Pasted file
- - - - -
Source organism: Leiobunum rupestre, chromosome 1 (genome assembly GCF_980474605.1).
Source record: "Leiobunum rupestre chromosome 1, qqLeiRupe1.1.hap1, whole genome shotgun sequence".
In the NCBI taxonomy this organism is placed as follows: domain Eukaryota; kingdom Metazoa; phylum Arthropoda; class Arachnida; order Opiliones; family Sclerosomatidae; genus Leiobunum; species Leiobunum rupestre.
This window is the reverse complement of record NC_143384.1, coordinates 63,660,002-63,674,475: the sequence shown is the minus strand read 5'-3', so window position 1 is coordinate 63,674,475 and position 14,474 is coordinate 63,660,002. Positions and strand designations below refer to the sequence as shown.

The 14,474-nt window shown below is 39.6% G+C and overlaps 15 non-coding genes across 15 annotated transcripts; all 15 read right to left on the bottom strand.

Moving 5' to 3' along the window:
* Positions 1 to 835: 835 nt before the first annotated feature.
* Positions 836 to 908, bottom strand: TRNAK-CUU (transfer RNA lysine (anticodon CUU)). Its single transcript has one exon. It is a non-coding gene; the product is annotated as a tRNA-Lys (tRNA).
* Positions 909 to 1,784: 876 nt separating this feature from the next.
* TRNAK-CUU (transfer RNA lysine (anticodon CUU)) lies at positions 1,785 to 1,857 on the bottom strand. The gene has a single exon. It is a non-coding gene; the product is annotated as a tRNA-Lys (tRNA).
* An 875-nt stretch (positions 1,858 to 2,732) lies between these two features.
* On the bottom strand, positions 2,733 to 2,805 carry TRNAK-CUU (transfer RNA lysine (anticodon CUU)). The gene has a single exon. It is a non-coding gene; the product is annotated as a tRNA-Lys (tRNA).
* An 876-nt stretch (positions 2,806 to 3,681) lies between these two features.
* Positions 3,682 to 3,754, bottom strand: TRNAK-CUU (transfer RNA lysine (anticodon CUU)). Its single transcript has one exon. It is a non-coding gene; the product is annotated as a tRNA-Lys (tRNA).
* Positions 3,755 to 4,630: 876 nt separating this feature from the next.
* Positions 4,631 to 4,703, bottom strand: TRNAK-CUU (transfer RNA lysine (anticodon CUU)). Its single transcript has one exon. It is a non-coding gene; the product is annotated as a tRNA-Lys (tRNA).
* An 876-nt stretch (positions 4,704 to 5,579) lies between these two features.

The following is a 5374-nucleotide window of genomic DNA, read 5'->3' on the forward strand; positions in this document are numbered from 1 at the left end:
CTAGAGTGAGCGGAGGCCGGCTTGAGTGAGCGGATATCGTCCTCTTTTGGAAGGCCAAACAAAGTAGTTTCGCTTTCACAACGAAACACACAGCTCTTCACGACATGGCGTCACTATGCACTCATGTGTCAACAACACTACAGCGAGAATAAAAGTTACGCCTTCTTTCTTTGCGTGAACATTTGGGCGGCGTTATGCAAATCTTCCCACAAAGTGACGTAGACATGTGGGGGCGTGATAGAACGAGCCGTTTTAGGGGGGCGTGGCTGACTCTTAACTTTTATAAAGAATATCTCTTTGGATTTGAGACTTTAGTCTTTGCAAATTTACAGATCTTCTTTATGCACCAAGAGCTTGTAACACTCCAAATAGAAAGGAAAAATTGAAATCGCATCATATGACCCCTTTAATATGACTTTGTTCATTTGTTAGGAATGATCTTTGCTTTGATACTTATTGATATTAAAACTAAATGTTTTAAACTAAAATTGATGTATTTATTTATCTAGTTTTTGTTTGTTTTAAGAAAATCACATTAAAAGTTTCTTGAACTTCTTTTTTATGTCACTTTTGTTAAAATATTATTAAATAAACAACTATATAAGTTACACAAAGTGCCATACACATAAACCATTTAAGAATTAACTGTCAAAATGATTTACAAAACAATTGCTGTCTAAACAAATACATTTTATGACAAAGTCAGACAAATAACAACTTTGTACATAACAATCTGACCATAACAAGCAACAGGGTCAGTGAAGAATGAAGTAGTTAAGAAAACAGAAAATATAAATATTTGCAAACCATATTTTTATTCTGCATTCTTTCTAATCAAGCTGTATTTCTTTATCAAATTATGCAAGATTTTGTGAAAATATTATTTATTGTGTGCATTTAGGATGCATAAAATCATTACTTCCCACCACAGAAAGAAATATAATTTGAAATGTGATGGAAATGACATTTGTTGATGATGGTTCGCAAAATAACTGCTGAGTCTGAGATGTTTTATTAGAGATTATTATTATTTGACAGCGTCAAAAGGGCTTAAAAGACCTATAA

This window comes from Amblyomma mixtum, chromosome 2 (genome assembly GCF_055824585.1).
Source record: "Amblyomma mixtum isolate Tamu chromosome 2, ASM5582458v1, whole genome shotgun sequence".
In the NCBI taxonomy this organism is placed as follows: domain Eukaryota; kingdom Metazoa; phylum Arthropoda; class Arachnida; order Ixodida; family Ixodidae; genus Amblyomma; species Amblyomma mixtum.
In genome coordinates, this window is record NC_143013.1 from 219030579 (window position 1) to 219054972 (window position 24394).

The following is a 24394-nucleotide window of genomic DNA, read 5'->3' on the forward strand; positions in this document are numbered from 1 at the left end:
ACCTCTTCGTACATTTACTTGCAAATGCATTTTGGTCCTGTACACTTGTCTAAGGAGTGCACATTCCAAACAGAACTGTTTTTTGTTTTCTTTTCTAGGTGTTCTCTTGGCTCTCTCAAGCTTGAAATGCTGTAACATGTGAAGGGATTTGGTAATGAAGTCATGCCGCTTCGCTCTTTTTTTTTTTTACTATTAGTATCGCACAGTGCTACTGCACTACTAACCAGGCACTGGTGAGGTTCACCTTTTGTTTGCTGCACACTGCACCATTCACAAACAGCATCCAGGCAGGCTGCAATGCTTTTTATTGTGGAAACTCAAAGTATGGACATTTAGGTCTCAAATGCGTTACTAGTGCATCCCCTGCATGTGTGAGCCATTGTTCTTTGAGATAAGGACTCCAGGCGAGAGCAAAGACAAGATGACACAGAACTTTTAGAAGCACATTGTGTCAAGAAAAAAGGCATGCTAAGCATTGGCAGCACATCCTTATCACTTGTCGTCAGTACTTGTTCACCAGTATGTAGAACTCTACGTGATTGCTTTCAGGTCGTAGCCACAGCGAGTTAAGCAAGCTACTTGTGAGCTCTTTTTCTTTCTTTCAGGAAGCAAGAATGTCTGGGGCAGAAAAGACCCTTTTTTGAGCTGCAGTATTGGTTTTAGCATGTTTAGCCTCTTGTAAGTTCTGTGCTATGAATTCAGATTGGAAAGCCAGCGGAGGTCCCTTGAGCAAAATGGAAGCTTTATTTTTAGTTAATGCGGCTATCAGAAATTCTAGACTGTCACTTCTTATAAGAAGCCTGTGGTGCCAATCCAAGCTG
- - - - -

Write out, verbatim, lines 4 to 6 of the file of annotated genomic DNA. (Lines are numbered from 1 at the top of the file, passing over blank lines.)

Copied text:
This window is the reverse complement of record NC_143384.1, coordinates 63,660,002-63,674,475: the sequence shown is the minus strand read 5'-3', so window position 1 is coordinate 63,674,475 and position 14,474 is coordinate 63,660,002. Positions and strand designations below refer to the sequence as shown.

The 14,474-nt window shown below is 39.6% G+C and overlaps 15 non-coding genes across 15 annotated transcripts; all 15 read right to left on the bottom strand.

Moving 5' to 3' along the window: